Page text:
when he was called beak again from retirement by a requisition ; anff_itt the time we write, uncognizant of the upshot,it seems

• Iffrely that Mr. Hestia Will have tO sit in another 'Parliament, through the short supply of candidates for the present market. 'Once more, in Fifeshire, Mr. Fergus has been carrying on a successful canvass ; but he is opposed by Lord Loughborough, ;Who thinks that he strengthens his own interest by declaring that he is "in favour of the herring-brand." Imagine an election turning upon what in Scotland tite ytilgttr call a "Glasgow magistrate" iftel in 'Eng-11nd ft "'soldier " !

The state of almost any one Irish county—Tipperary or Mayo

—characterizes the present condition of that country. The Liberals boast of gaining ground; but it is in the midst of trials ; for " Ould Ireland" is roused in all its old spirit, and the Green Isle at prated is under a universal irruption of priests, money, and

shillelahs ; with the unusual incident that in some places the Roman clergy are entering into a "combination" with the Tories.

Some circumstances attending the breach of diplomatic relations between Austria and Sardinia suggest doubts without solving them. It has been represented that the Emperor of Austria has recalled his Minister from Turin, because he has not received sufficiently respectful attention from the Sardinian Government; an explanation which might suffice, if Austria had not been strengthening her forces and fortifications on the Piedmontese border for some two or three years. The Sardinian Government has left the protection of its interests at Vienna in the hands of the French Minister there. Various allies have been named as performing the same office for Austria at Turin ; but the most probable statement is that the Prussian Minister acts for Austria. There is no clue to the position which the British Government has taken : it seems to have left the foremost place in Italian affairs to our ally.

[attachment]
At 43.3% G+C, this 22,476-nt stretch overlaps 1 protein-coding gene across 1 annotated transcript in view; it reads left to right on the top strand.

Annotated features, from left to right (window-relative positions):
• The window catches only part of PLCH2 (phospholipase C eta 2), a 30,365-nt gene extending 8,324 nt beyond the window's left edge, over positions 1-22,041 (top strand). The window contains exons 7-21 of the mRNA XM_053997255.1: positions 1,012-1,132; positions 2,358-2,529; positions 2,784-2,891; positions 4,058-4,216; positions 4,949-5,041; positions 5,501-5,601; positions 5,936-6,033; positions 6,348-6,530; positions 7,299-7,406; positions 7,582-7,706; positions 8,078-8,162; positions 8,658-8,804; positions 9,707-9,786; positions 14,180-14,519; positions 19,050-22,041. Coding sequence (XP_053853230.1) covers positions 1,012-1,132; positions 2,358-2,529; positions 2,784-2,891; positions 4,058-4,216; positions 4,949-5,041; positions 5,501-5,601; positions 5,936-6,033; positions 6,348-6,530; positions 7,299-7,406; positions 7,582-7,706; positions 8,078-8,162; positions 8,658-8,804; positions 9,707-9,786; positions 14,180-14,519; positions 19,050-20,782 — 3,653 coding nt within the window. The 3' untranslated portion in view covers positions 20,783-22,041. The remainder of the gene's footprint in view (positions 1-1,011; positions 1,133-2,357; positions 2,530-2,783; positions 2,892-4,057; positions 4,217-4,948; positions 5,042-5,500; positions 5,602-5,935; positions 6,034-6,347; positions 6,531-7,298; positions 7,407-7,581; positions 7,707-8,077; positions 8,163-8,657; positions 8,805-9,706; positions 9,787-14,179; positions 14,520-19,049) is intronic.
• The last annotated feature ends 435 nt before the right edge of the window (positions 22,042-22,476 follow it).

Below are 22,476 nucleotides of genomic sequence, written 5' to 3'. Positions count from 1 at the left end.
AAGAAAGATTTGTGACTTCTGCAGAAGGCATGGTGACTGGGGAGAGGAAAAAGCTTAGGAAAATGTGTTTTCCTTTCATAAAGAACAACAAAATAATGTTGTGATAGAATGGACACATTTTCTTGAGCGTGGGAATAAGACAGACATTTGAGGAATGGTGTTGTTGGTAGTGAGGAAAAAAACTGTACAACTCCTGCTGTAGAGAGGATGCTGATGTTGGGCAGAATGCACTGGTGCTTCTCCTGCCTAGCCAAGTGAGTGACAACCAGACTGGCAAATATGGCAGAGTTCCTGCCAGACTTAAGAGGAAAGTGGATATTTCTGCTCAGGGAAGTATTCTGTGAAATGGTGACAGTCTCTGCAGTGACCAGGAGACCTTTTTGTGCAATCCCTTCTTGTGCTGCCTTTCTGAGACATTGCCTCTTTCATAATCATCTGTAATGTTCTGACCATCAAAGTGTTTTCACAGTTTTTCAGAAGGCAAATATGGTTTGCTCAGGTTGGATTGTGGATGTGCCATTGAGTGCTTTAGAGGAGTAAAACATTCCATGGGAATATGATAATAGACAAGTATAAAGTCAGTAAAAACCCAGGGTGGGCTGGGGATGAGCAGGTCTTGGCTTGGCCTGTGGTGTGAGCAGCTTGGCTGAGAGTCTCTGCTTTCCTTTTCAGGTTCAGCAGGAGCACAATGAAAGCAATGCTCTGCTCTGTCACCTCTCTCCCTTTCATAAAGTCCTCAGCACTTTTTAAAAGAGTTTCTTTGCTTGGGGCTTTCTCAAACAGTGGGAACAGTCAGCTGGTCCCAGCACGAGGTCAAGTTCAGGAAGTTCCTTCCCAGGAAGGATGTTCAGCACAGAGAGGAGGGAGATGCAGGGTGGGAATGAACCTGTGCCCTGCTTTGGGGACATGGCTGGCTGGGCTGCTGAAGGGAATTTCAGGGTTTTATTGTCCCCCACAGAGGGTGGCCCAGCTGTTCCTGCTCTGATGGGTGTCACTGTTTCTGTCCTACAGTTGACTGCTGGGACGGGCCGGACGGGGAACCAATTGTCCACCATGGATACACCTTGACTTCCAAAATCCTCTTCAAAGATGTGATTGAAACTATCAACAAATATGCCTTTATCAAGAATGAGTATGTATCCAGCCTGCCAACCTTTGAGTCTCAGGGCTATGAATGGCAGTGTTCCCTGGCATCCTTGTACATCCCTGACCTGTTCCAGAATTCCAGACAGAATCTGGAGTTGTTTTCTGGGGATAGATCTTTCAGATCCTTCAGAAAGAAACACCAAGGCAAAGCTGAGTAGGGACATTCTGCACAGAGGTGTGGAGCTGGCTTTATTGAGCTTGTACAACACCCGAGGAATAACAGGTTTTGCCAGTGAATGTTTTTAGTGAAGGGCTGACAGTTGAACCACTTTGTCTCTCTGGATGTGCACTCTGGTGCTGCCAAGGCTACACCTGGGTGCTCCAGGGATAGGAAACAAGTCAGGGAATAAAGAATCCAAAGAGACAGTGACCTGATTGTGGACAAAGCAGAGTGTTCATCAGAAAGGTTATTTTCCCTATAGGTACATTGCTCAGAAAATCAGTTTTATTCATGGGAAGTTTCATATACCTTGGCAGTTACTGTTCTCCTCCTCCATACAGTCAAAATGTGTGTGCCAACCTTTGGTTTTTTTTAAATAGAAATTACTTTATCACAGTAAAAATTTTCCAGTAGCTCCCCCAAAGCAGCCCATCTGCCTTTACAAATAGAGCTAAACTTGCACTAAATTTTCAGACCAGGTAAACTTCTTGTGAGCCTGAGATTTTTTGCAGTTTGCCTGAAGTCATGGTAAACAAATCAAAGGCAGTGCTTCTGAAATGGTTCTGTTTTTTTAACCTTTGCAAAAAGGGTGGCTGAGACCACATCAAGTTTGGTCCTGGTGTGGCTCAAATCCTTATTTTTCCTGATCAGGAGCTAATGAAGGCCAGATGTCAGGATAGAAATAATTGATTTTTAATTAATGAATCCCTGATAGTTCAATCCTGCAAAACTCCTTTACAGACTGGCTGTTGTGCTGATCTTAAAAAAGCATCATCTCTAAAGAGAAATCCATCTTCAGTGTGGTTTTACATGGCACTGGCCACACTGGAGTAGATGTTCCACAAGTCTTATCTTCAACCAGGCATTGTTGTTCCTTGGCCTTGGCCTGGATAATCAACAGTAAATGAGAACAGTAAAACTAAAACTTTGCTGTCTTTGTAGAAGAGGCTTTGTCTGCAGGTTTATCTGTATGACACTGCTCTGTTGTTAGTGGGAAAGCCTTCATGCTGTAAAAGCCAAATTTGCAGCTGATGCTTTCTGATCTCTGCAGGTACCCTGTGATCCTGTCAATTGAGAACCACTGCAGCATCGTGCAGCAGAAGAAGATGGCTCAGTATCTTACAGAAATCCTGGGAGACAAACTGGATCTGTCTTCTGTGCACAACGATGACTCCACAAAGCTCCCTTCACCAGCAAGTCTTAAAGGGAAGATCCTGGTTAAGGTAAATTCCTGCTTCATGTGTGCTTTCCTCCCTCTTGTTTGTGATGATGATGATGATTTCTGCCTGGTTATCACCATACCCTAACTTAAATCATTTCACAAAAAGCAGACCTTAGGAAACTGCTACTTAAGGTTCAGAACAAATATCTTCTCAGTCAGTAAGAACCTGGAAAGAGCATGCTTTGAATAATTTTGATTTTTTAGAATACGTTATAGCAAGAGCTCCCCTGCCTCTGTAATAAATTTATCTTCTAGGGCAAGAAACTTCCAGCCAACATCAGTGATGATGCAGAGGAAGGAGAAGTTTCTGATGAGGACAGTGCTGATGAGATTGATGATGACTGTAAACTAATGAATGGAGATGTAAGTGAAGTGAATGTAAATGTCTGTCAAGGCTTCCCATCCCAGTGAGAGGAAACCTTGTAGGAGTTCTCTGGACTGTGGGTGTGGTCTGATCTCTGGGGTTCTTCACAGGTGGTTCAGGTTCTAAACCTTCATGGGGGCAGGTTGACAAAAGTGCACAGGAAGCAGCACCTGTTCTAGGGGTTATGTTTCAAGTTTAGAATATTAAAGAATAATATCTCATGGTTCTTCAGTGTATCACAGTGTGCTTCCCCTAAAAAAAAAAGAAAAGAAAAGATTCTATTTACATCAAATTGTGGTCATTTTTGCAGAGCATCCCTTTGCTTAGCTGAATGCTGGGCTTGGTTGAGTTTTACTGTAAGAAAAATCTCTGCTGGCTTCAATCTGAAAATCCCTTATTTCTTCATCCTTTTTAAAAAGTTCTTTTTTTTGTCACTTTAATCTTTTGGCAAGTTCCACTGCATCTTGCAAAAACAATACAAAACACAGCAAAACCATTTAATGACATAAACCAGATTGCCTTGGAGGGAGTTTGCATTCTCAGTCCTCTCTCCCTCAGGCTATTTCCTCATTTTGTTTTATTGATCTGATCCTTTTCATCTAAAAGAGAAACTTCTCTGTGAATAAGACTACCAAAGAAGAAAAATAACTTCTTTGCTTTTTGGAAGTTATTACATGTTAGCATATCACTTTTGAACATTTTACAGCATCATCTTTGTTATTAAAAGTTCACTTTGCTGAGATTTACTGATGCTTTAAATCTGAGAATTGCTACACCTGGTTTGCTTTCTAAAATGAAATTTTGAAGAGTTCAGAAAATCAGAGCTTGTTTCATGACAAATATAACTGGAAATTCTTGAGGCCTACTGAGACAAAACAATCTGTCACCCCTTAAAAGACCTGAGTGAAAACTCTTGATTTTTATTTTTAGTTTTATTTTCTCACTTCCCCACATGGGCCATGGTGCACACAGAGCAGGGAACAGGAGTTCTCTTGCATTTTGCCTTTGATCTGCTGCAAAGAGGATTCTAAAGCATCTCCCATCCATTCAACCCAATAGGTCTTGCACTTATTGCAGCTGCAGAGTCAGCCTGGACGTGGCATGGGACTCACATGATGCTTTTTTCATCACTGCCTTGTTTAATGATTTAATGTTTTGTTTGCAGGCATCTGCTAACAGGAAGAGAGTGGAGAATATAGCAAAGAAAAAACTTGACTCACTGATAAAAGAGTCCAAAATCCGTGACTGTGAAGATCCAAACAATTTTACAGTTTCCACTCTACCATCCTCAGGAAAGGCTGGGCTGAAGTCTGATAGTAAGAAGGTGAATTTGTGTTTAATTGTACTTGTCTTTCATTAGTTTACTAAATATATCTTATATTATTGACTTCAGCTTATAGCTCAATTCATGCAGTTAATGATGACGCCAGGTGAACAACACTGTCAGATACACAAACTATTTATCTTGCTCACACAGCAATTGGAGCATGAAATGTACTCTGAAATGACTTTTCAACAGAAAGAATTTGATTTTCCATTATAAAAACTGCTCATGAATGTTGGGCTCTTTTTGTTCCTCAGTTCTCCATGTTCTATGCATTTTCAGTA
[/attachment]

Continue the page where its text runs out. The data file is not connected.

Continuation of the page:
• The C'onstitutionnel publishes a circular address by M. von Seheele, the Danish Minister, to the representatives of his Government at Paris, London, Stockholm, and St. Petersburg, making a great complaint against a certain "Scandinavian idea." The writer does not explain what the " idea " is. He says it is " unimportant " if it receive no foreign support ; he assumes that it does receive no foreign support ; yet he thinks it necessary to bespeak for it the repudiation and discountenancing influence of France, England, Sweden, and Russia"The Scandinavian idea" has been supposed to contemplate a union of all the Scandinavian countries under one monarchy. It has been understood that the Western Powers have shown great favour to Sweden ; but if Denmark has the support of Russia, and if "the idea" has taken root in Copenhagen, of what is M. von Scheele afraid ? His circular letter is written at somebody, and who that somebody is we are not entitled to conjecture. The sole inference is that some intrigue is going forward, and it is impossible to guess who are the parties to that intrigue.